Upon making contact with Appellant, Kossow smelled an odor of alcohol and observed swaying, slurred speech and watery, bloodshot eyes and droopy eyelids. Kossow asked Appellant if he had been drinking and Appellant admitted he had one beer. Kossow asked Appellant if he should be driving and Appellant admitted he had a suspended license and shouldn’t be driving. Kossow administered field sobriety tests which showed further impairment. He failed a preliminary breath test.
Appellant was arrested and taken to the station. He was read the Post Chemical Test Advisement Form. Appellant refused to sign the form and became belligerent. Roach checked Appellant’s mouth for foreign objects per regulations and started the 15 minute observation period. At the end of the observation period, Appellant refused to take the breath test stating he already took a test. Both officers testified they explained to Appellant that he needed to take this test as well. Appellant refused and became upset and out of control.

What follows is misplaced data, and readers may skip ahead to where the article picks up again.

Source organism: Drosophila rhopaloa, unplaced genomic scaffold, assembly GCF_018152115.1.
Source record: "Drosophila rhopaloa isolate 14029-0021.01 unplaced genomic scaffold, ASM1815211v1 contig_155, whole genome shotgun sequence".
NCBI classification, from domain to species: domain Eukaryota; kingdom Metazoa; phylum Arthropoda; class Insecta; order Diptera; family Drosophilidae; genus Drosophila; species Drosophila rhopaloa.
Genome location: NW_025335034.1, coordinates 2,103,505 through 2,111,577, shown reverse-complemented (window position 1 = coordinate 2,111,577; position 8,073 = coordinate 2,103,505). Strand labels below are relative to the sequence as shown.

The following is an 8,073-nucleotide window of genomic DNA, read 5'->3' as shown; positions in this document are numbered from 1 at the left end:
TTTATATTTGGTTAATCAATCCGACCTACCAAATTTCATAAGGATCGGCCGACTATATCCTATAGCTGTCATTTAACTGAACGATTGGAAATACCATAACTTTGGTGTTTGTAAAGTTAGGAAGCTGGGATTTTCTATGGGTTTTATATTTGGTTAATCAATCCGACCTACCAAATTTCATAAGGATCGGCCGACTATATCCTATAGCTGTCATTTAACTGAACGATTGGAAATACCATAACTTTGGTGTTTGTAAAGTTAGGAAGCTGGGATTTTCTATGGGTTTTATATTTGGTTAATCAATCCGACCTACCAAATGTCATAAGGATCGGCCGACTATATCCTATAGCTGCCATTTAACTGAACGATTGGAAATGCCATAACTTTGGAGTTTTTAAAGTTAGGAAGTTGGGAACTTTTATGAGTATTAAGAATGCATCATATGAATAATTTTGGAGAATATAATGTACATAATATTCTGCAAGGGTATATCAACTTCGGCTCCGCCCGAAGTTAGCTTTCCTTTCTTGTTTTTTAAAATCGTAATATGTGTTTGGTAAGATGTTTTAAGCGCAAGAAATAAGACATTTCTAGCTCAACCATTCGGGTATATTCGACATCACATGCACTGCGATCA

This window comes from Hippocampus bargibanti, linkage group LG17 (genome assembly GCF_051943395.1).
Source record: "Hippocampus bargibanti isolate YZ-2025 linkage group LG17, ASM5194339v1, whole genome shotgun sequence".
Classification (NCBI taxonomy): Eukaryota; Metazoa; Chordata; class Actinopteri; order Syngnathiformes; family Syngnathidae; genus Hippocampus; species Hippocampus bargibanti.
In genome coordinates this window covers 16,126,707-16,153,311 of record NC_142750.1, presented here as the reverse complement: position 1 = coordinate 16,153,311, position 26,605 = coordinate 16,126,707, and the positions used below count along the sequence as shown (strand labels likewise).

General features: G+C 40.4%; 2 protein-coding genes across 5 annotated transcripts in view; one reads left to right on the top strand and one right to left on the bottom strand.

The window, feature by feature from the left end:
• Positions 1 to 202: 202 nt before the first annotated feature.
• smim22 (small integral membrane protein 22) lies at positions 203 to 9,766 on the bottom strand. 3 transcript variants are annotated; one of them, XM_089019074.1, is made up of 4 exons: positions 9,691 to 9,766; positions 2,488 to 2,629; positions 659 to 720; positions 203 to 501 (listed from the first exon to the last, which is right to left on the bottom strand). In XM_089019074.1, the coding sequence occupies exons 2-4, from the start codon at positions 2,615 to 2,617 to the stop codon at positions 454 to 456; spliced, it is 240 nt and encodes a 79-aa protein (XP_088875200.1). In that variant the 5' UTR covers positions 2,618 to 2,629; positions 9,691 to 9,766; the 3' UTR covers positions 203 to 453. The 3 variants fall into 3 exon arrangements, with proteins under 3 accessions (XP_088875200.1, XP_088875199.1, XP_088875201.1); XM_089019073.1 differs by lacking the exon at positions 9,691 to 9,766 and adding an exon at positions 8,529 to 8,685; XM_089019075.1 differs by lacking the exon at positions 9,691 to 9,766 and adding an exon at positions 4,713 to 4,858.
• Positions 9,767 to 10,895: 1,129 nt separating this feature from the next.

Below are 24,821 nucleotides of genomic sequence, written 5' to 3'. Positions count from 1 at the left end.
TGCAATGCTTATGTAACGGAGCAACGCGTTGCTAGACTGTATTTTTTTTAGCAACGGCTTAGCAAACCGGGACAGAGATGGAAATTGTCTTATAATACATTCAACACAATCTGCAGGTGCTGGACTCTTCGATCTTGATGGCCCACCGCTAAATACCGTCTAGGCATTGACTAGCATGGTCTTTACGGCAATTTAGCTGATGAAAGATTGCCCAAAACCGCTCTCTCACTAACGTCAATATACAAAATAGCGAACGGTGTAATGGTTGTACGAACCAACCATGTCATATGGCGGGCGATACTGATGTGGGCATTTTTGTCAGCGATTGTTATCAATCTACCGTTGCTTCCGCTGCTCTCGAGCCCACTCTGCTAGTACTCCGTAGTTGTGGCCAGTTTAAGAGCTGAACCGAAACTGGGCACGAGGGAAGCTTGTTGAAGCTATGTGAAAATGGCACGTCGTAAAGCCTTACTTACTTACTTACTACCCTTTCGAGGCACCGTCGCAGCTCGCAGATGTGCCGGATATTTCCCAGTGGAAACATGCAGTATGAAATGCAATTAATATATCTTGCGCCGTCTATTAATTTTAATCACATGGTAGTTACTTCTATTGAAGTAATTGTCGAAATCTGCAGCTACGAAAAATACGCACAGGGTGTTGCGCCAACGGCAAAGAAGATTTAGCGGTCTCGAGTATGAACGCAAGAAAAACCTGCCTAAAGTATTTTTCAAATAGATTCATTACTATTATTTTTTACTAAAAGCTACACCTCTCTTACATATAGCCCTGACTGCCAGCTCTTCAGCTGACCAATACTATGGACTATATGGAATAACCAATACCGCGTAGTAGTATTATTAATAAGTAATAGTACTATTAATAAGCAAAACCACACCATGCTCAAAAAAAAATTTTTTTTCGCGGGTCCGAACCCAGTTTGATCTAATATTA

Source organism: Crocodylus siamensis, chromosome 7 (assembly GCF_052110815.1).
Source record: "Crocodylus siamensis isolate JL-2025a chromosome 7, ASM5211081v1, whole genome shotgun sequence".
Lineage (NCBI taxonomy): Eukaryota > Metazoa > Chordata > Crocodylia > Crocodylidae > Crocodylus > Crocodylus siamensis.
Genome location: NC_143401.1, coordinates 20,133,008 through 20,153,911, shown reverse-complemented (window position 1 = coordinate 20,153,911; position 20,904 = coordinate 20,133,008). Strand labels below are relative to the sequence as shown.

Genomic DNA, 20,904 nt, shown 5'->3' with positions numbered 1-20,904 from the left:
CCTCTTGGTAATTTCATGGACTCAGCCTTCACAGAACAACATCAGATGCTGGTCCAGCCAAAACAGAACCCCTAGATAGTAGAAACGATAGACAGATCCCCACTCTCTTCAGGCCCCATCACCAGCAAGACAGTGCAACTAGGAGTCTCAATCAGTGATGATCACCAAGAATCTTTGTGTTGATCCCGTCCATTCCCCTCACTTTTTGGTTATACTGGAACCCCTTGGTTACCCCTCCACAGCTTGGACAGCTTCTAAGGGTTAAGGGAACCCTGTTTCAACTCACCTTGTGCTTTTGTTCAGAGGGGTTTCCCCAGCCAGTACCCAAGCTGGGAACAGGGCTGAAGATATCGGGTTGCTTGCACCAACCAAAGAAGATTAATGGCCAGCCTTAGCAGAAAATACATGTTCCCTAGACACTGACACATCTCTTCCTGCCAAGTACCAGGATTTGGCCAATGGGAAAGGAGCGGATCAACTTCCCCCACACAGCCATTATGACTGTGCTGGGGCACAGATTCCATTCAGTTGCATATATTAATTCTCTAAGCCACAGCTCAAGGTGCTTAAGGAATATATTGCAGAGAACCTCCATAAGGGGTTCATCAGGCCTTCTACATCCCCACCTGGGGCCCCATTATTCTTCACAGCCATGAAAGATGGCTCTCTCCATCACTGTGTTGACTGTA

Appellant challenges the admission of the evidence arguing it was seized in violation of his 4th Amendment rights. He argues the stop was made without reasonable suspicion. He argues there were many contradictory statements as to who saw the driver, which side of the blue van the car pulled alongside prior to the stop and both officers admitted it was night time and it was dark outside. He argues the “reasonable suspicion” was based on a very brief view of the driver in a dark van during night time hours. He argues there were no specific and articulable facts upon which to base a reasonable suspicion. The State asserts reasonable suspicion entails some minimal level of objective justification for detention, something more than an unparticularized hunch but less than the level required for probable cause. The State argues the key is whether it was reasonable to believe that Timothy Rush was the driver and if that belief was reasonable, then the stop was lawful. Based on the testimony from the officers, the van was registered to Timothy Rush, the photos the officers had available looked similar to the person driving the van and Kossow testified that he knew both Appellant and Timothy and they were similar in appearance.